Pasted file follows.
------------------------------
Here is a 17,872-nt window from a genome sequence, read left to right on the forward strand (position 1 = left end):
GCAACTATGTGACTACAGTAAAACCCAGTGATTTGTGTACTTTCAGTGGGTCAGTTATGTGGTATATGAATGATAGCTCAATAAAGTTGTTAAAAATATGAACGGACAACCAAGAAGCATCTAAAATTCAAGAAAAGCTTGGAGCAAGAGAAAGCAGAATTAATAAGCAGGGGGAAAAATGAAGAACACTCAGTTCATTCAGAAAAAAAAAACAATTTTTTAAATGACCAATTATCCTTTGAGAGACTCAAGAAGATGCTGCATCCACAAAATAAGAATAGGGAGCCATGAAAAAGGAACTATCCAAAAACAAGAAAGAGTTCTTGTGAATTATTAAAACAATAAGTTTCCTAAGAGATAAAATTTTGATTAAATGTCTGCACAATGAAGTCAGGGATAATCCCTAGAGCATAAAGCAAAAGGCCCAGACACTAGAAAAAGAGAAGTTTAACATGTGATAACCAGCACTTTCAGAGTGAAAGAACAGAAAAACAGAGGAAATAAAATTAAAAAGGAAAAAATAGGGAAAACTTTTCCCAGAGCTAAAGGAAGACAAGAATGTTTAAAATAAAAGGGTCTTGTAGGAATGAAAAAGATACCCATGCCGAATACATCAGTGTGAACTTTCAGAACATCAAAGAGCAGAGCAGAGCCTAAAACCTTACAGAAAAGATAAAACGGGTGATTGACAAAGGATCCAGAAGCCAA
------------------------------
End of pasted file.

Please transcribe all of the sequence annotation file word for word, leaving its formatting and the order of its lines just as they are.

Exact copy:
Here is a 17,872-nt window from a genome sequence, read left to right on the forward strand (position 1 = left end):
GCAACTATGTGACTACAGTAAAACCCAGTGATTTGTGTACTTTCAGTGGGTCAGTTATGTGGTATATGAATGATAGCTCAATAAAGTTGTTAAAAATATGAACGGACAACCAAGAAGCATCTAAAATTCAAGAAAAGCTTGGAGCAAGAGAAAGCAGAATTAATAAGCAGGGGGAAAAATGAAGAACACTCAGTTCATTCAGAAAAAAAAAACAATTTTTTAAATGACCAATTATCCTTTGAGAGACTCAAGAAGATGCTGCATCCACAAAATAAGAATAGGGAGCCATGAAAAAGGAACTATCCAAAAACAAGAAAGAGTTCTTGTGAATTATTAAAACAATAAGTTTCCTAAGAGATAAAATTTTGATTAAATGTCTGCACAATGAAGTCAGGGATAATCCCTAGAGCATAAAGCAAAAGGCCCAGACACTAGAAAAAGAGAAGTTTAACATGTGATAACCAGCACTTTCAGAGTGAAAGAACAGAAAAACAGAGGAAATAAAATTAAAAAGGAAAAAATAGGGAAAACTTTTCCCAGAGCTAAAGGAAGACAAGAATGTTTAAAATAAAAGGGTCTTGTAGGAATGAAAAAGATACCCATGCCGAATACATCAGTGTGAACTTTCAGAACATCAAAGAGCAGAGCAGAGCCTAAAACCTTACAGAAAAGATAAAACGGGTGATTGACAAAGGATCCAGAAGCCAA